Below is a breakdown of what muscles will be used and a sample workout to incorporate into your routine a few times a week.
Performing the Kettlebell Swing
When you’re about to do a kettlebell swing workout, make sure you’ve selected the correct weight. For men, the recommended starting point is 16kg (35 lbs) and for women 8kg to 12kg (18-26 lbs). See this article for more in-depth information on what size kettlebell you should buy.
Start by standing about one-foot behind the kettlebell with your feet shoulder-width apart.
Bend your knees slightly and reach out to grab the kettlebell while keeping your spine straight.
Swing the kettlebell back through your legs and thrust your hips as hard as you can to create the momentum that should cause the kettlebell to swing upward until it’s parallel to the ground
Repeat this movement for the specified number of reps.
Pro tip: Make sure your feet aren’t too wide apart, as that can put your knees at risk for injury. You must also use your hips to power the momentum for the swing as opposed to your arms.
How to Incorporate the Swing into Your Workout
If you’re already doing other kettlebell workouts, you can add the following workout just once or twice a week. If this will be your only kettlebell routine throughout the week, then you should aim to do this workout at least three times in the week, four if your body recovers faster.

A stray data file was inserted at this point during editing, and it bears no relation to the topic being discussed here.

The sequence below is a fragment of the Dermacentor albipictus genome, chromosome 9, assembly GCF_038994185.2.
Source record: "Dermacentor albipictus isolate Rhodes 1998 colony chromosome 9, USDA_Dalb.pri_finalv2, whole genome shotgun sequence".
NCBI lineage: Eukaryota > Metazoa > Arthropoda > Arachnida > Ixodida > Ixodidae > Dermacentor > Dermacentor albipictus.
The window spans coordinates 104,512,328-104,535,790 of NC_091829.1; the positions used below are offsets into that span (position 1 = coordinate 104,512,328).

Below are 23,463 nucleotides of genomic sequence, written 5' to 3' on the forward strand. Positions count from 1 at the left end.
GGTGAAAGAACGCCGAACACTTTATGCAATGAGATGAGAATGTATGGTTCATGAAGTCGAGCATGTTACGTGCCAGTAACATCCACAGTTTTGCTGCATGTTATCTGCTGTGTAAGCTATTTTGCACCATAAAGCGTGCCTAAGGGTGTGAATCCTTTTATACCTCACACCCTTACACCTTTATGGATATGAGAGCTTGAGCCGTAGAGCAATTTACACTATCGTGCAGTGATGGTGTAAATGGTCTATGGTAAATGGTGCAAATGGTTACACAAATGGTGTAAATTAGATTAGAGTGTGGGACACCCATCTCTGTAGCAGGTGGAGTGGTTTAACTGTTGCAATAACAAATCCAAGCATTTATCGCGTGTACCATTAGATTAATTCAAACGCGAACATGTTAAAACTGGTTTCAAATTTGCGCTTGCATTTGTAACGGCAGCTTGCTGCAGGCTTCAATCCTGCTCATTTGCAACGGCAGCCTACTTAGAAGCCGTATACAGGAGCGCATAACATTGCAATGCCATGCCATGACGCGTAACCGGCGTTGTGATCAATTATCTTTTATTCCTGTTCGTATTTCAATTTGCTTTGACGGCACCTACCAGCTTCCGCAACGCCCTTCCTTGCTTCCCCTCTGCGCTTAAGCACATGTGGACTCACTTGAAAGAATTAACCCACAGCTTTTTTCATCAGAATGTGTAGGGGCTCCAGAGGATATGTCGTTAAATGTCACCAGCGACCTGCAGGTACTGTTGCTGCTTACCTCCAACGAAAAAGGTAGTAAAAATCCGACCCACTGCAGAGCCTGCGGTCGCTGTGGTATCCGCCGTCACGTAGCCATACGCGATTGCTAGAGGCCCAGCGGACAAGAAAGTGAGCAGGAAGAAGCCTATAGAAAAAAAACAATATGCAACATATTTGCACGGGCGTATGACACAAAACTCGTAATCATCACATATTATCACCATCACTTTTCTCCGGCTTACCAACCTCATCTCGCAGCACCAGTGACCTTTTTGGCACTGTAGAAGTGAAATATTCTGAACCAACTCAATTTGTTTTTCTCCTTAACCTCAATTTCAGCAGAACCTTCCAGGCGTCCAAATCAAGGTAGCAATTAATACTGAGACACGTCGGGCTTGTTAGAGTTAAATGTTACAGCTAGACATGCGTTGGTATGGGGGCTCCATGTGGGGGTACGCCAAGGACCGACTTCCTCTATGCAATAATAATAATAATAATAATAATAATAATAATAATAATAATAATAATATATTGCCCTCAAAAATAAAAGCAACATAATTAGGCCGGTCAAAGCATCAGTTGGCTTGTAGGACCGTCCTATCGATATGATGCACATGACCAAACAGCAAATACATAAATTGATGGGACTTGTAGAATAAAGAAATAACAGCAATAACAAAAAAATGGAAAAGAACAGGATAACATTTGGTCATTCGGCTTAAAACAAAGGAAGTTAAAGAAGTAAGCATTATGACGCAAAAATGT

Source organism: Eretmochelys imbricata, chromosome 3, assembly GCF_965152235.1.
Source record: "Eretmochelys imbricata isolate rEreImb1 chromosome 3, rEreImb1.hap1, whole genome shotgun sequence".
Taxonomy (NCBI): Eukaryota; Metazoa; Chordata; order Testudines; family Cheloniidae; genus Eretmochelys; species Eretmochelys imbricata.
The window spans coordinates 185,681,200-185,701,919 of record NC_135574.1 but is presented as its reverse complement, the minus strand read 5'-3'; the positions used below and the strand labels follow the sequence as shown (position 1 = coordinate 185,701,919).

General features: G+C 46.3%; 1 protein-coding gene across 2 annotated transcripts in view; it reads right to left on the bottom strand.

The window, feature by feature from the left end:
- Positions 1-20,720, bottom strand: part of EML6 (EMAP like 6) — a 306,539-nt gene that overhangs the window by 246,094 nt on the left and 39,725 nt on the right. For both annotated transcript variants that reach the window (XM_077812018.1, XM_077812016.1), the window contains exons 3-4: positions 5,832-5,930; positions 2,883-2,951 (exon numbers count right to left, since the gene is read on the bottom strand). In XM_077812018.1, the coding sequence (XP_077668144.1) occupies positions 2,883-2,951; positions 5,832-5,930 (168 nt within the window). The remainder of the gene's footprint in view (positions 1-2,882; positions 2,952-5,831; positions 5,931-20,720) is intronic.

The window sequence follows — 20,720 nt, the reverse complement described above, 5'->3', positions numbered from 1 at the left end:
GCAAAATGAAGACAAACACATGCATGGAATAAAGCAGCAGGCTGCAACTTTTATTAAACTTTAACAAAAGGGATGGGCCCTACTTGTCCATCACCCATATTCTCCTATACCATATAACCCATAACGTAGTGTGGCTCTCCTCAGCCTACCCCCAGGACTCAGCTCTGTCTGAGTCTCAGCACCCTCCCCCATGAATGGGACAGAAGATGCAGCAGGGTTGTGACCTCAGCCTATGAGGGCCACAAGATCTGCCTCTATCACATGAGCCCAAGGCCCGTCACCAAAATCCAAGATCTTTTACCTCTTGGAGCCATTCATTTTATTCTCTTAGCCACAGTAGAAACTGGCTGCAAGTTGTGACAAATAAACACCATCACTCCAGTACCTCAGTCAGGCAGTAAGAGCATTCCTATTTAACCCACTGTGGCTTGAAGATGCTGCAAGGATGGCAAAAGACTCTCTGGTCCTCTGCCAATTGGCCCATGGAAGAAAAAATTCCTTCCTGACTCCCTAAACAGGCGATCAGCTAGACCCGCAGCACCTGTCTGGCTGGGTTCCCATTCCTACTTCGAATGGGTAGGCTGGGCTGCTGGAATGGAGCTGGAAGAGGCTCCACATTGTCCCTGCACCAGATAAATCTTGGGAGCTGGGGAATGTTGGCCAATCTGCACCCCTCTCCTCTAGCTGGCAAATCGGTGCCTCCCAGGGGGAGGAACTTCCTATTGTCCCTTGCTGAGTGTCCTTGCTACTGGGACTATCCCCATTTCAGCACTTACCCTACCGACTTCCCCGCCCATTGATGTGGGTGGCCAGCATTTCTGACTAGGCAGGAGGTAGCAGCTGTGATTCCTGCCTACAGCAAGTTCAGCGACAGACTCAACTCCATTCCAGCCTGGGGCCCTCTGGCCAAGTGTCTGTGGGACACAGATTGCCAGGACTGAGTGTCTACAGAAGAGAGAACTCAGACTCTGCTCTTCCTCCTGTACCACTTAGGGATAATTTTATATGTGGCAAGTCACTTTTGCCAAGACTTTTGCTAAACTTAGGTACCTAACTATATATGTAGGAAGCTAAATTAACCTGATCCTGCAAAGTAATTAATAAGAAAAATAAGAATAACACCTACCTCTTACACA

Double-Handed Swing Plus Push-ups
This Kettlebell Swing workout will have you feeling the burn!
If you can’t do push-ups yet, you can switch them out for high knees (running in place while lifting your knees as high as possible). Either way, you’re sure to increase your metabolism and athletic ability with this workout.
- Double-Handed Kettlebell Swing- 25 reps
- Standard Push-Ups (or High Knees)- 10 reps for the first set and then reduce by one every time after that
- Repeat for 10 sets (a set is the 25 swing reps plus the required number of push-ups)
So you’ll do 25 swing reps and then 10 push-ups. Afterward, you’ll do another 25 reps and 9 push-ups, then another 25 reps, and 8 push-ups, until you arrive at 1 push up.
After this workout, you’ll have completed 250 kettlebell swings and 55 push-ups. If you can do it in 10 minutes or less, you’re a guru!
The Bottom Line on Kettlebell Swings
The Kettlebell Swing is a great exercise to have in your arsenal. As mentioned before, you can get a dose of cardio and strength training in a simple 20-minute workout. The pillars of fitness are power, strength, speed, and endurance, and the Kettlebell Swing will test those pillars and boost your skills in them.
Hopefully, you’ve taken note of the precautionary measures before attempting the kettlebell swing. Always be sure that you start with a lower weight and work your way up.
This is especially important if you’ve never worked with kettlebells before. You can always add more weight if it’s too easy. You don’t want to risk a sudden back injury trying to use a weight that’s more than you can handle for this particular movement.